With the river so full, finding a spot to pitch camp proved a little difficult ( we rowed and rowed and rowed). Seven hours of rowing on day one. By days end we had tackled several small rapids, honed our rowing skills, had managed to stay relatively dry and surprisingly, it was far less strenuous than I had expected. So in general we were on top of the game.

But now… the sleeping arrangements.

Camping in what were also the sleeping quarters of a pack of (wild?) horses was very romantic on the one hand, with the horses grazing and sleeping all around. Not so romantic was having to move horse patties with no spade in order to find a spot to pitch your tent.

Kelvin decided no more jabs in the ribs for him and opted to sleep outside the tent. This resulted in me now having to get out of my sleeping bag, open the tent, climb out, kick him in the ribs, get back in the tent and climb back into my sleeping bag. Giving him just enough time to start snoring again. This was going to be hell and then, suddenly, a miracle, no more snoring, bliss. Now all I had to do was come to grips with the hard bed. Come morning the no snoring miracle was revealed. Kelvin had completely disappeared! The rib kicking worked so well he dragged his bed to the furthest comer of the camp . There he snored to hearts content to wake- as fresh as a daisy- to a hot cup of coffee. Felix Unite brings you coffee in bed! Such luxury, simply brilliant.

The days slid past tortured and twisted rock faces, over small rapids and around tall green reeds that provide refuge and nesting material for a few of the inhabitants of this bird watchers paradise. By letting the river pull you silently forward it is possible to get a fish eye view of kingfishers diving, and wading birds ignore the canoes as they stalk their breakfast in the shallows. The Fish Eagles tantalized with their calls, but a sighting alluded us. With jumping fish just missing our canoe and birds all around we did commune with nature, we even swam in the cool green water (something we had both emphatically stated we would never do) and it was all good. My evenings were spent mainly staring at the stars – so many it was awe-inspiring- an astronomer would have been a very welcome addition to our group.

Day three saw us at the dreaded Sjambok rapid; the downfall of many a canoeist. But first we had to find parking. The canoes must go through this rapid one by one so it was like four-thirty homebound traffic on a Friday afternoon. Hot, sweaty and stationary. In the sticky silence we waited for our turn. As more and more canoes arrived I was expecting at any moment a self appointed parking attendant to leap from the reeds, waving his arms wildly to indicate an empty parking spot on top of a rock.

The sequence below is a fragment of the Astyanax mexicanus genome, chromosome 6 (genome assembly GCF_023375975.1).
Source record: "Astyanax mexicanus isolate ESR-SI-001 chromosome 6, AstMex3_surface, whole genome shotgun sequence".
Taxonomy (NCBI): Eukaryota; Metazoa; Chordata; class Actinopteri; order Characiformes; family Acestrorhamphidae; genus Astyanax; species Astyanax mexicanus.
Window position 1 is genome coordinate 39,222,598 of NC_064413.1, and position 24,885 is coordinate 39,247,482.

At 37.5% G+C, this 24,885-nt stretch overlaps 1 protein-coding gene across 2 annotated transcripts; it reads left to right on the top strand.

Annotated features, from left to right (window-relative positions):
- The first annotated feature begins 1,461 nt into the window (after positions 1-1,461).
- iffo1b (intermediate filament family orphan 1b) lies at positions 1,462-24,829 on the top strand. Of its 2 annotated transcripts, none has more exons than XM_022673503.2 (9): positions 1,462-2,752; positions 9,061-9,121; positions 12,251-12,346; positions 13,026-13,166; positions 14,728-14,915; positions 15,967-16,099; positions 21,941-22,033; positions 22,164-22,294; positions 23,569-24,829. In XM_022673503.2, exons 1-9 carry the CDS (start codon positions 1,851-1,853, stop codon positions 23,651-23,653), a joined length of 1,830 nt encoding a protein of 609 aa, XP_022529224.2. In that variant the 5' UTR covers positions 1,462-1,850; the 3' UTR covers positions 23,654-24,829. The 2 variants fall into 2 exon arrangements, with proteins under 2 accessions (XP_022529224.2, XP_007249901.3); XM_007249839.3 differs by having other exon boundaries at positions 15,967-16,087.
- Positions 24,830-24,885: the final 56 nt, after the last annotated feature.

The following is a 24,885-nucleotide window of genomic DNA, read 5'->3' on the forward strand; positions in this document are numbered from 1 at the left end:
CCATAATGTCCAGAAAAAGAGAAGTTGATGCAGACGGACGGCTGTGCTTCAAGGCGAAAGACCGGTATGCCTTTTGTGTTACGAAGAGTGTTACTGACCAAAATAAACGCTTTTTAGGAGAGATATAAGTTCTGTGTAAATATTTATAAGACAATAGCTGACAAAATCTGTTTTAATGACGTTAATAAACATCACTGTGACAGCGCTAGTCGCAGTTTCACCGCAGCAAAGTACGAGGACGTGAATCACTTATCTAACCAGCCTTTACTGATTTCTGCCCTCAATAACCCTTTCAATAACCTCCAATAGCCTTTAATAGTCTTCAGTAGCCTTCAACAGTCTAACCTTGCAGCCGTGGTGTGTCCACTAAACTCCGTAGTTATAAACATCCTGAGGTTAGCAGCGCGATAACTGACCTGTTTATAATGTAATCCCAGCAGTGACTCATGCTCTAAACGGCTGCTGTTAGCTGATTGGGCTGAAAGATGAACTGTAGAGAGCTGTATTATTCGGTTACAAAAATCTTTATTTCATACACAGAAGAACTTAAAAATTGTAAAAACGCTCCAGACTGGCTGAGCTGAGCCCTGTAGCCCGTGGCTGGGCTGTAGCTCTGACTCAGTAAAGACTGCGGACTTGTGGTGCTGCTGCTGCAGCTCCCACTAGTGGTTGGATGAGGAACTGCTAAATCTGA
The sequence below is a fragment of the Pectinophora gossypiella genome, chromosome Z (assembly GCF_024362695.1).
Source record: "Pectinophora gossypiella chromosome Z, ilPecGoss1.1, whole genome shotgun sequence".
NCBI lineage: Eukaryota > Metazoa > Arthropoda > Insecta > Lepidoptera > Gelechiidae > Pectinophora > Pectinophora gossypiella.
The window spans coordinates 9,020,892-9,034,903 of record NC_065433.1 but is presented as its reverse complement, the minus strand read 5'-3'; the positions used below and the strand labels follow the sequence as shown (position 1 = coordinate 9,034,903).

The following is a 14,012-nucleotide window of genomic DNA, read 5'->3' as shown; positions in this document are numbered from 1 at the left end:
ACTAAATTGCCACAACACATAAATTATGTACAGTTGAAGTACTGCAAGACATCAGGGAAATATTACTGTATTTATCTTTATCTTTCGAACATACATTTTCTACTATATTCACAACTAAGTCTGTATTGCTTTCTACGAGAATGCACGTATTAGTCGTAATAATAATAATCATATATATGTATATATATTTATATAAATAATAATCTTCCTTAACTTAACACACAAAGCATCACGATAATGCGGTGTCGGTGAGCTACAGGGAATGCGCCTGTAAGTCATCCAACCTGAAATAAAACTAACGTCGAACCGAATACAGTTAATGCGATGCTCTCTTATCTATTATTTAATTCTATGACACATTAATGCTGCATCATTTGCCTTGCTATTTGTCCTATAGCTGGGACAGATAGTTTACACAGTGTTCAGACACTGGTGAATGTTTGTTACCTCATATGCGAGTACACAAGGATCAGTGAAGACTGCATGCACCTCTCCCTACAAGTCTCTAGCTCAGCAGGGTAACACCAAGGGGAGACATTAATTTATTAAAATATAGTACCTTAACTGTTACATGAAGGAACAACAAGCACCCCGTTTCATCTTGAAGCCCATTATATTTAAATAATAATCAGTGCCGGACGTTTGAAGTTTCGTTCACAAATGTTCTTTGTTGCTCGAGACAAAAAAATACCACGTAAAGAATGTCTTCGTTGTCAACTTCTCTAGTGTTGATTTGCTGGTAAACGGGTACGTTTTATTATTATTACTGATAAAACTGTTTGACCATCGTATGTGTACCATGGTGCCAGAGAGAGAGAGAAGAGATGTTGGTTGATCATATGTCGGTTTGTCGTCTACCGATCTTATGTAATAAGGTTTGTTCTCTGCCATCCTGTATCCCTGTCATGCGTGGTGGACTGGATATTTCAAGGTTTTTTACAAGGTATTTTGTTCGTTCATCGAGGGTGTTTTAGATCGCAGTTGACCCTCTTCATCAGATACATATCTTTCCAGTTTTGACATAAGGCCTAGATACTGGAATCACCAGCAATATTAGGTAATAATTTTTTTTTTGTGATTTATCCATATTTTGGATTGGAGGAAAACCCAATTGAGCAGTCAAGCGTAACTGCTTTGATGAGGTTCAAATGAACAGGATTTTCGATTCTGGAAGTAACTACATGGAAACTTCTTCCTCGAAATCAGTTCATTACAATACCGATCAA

And finally our signal, we were up. Our strategy, don’t stop rowing. Stop rowing the river takes control and you are going for a swim. We hit the rapids rowing like champions, through the first wave, down the S- bend and then…WHOA!!! They didn’t tell us about the washing machine down the bottom. No stopping now. ROW we’re going in!! We hit the machine just as two waves meet. We are rowing so hard we ramp right across the wave and are airborne to thunderous applause from the waiting masses. That was pretty cool let’s do it again!

Would I do it again? Absolutely. Gliding silently past rocks that change from lilac to umber, punctuated by the sudden flash of brilliant turquoise as a kingfisher sights its prey. Sitting in silent darkness staring in awe at a star filled sky. Waking before dawn as the moon sets to make way for the rising sun and the mountains change from grey to brilliant pink. Swimming in the cool Orange when the midday sun beats down relentlessly. Climbing mountains where the rocks are green and rust and the plants mere skeletons. These are all images that I could easily live again, with a smaller more select group of people -mid week when the masses work- and with a soft air mattress.

Our trip

Tour group Felix Unite, I have no complaints

Dates 27 April to1 May 2005

Weather Perfect not to hot in the day, not to cold at night

Timing If you like meeting new people, drinking wine around the campfire talking rubbish, nonstop, until all hours, the long weekend option is perfect for you. If not, choose midweek with a group of like-minded friends

Adventure rating Easy

Don’t forget Tent, it does rain, air mattress, sun block and good polarizing sunglasses, the glare off the water is ferocious and a big hat

Don’t take Endless clothing, I don’t think our guides changed once .If you do get a bit whiffy the river is all around, take a swim, the water is brilliant for your hair.